will be killed. Moreover, forced disappearances and illegal detentions
remain all too common, as does the bringing up of trumped charges
against Filipino activists and human rights abuse victims."
Karapatan condemned the boast of Arroyo
and its "killing machine AFP" that there was an "improvement"
in its human-rights record "when the trend in political killings
had been reduced to once a week in 2007 and 2008 from once every
other day in 2006," while enforced disappearance occurred
"only" twice a month in 2007 compared to the six cases
per month in 2006.
To make up for "de-escalating"
the killings and disappearances, the US-backed Arroyo regime seems
to have "shifted to illegal arrests which increased by 109
incidents (by 48%) in 2007 and 94 (by 42%) in 2008 compared to
2006," Karapatan said.
While some public statements have been
made, reported Philip Alston in April, he said he has not received
"evidence of any institutional reforms by the Government
designed to prevent the targeting and execution of civil society
activists. Deeper reforms thus remain essential in order to pull
back the curtain of impunity that has existed for many years,
and to prevent a return to those policies."
Gloria Arroyo's Many Firsts and Worst
Countless atrocities happened to the Filipinos'
rights and welfare, many of which occurred in 2009, the year leading
to the 2010 deadline of OBL2.
Human-rights violations in 2009 are "numerous
and varied and no sector of society is exempted," belying
the Arroyo government's claim, echoed by the US state department
secretary Hillary Clinton, that steps have been taken to improve
the Philippine government's human rights record.
In fact, it was this year when an "unparalleled
massacre happened in Ampatuan, Maguindanao." Far from just
a simple election-related violence that went overboard, the massacre
is clearly a direct result of the government's "zealous implementation
of OBL" because all the actors of OBL's counter-insurgency
campaign, including the paramilitary groups which act as auxiliary
units of the military and the police, have been tagged by witnesses
as perpetrators," Karapatan said in their report.
A first, too, in post-martial law years,
a Roman Catholic priest, Father Cecilio Lucero, 48, parish priest
of a Samar town, was summarily killed. Fr. Lucero "had taken
up the cudgels for victims of military abuses in the province."
It was in 2009, too, when unidentified
armed men believed to be members of the military committed the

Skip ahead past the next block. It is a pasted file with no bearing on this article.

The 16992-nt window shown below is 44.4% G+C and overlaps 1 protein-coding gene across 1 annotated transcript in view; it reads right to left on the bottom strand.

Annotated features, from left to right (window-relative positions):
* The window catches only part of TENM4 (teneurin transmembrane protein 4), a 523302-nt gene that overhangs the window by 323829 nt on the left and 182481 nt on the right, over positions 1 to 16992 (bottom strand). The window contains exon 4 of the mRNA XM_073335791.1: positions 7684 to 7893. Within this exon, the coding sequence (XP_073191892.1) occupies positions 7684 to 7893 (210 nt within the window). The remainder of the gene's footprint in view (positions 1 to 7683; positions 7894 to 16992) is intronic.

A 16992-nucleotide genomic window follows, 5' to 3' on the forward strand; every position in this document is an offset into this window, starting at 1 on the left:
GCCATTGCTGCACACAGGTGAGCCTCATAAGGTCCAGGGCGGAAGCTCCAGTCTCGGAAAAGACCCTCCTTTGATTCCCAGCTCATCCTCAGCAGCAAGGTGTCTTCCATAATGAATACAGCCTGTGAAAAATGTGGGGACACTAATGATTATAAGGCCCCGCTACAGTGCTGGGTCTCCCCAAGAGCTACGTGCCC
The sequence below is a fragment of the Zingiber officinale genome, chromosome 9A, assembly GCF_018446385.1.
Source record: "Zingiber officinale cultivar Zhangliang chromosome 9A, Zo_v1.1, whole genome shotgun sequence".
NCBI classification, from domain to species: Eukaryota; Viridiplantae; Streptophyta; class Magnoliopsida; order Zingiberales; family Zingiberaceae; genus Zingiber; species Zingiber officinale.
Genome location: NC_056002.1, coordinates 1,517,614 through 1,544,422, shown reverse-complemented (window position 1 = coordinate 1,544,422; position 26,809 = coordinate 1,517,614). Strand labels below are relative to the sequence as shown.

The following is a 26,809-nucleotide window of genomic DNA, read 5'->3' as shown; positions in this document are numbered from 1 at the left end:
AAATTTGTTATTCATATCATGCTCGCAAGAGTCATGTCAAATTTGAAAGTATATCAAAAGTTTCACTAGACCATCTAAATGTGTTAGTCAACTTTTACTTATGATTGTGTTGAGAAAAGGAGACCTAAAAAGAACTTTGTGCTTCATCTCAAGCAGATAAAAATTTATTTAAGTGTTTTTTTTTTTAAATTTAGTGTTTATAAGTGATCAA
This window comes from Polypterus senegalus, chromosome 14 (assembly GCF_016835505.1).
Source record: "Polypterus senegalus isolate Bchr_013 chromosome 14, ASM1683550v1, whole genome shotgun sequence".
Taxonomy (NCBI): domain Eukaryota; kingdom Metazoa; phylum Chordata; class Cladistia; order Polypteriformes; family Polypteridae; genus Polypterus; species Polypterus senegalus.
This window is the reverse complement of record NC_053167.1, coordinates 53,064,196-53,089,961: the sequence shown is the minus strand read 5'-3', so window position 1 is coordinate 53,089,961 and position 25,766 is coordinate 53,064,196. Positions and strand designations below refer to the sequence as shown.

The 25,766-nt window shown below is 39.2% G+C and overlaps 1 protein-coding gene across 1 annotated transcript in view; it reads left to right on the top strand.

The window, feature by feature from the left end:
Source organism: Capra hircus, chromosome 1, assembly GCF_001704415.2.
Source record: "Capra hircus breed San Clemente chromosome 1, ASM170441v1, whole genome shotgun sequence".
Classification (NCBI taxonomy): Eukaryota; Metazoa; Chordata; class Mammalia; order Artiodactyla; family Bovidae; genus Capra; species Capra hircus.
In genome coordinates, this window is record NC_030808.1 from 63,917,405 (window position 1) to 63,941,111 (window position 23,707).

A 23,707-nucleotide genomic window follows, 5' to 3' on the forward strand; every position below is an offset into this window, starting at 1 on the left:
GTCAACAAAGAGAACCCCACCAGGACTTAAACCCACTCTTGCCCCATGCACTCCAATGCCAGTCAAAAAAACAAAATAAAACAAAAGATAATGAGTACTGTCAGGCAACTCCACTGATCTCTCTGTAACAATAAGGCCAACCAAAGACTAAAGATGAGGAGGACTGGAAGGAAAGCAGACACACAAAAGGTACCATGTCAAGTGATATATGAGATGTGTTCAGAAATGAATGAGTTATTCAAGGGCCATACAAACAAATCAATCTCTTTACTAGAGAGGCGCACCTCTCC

seven-day abduction and torture of Filipino-American writer and
activist Melissa Roxas. Despite her trauma and the threats of
her erstwhile captors to her life and family, Roxas appeared in
court and affirmed her testimony about her torture and how her
captors had tried to force her to admit she was a member of the
New People's Army.
In 2009, a 20-year-old teacher, Rebelyn
Pitao, was "killed for her father's revolutionary zeal."
Rebelyn was the daughter of Leoncio Pitao, a top NPA commander
in the Davao region. Her death, according to Karapatan in Davao,
signaled a shift in the military's counter-insurgency campaign,
this time targeting relatives of NPA guerrillas even if they were
not guerrillas themselves. There are other cases similar to Rebelyn's.
A national artist, Dr. Bienvenido Lumbera,
was harassed when his address was given to a member of the Philippine
Marines for supposed "surveillance exercises," along
with a storyline that his house is being "frequented by communist
Two pregnant women and a child - "collateral
damages" in military parlance and an excuse devised by US
troops who "inadvertently" killed unarmed civilians
in other countries --lost their lives in 2009 as a result of separate
In 2009, two activist doctors, Dr. Rogelio
Penera and Dr. Bartolome Resuello, were assassinated by masked
armed men in separate incidents in Davao City and Northern Samar.
No thanks to OBL coupled with Arroyo's
insistence on her neoliberal economic programs that allow almost
unhampered exploitation of the country's resources by foreign
multinationals, Karapatan reported that the indigenous peoples
opposed to mining have also become military targets in 2009.
According to Karapatan, the Lumads of
Agusan in 2009 saw some of their leaders gunned down by paramilitary
units formed by the military among their fellow Lumads as well
as by forces from CAFGU. The Lumads of Surigao, meanwhile, saw
the schools they built from non-governmental assistance destroyed
because they were accused of being an "NPA school."
The Ata-Manobos' local school in Davao del Norte, set up by the
Rural Missionaries, was likewise occupied at one time and labeled
by the military as a "communist school."
Entire communities in the Philippines
fell prey to various military operations which included food restriction,
forced evacuation, conscription to the CVO to help the soldiers
monitor the NPA, and "clearing operations" for RP-US
Balikatan exercises such as the one held in Sorsogon in 2009.
Even legitimate political exercises such
as an electoral consultation in Cagayan Valley were raided by
suspected military men, who, armed with M16 rifles and .45 caliber
pistols, barged into the sleeping quarters of representatives
of peoples' organizations and partylist groups. They reportedly
threatened to kill the victims and took all of their personal
belongings including laptop computers, personal documents and
As if these were not enough, Karapatan
called attention to attacks on human rights defenders who, in
2009, increasingly became prey to "wholesale filing of trumped
up charges." _
Bayan Muna partylist representative and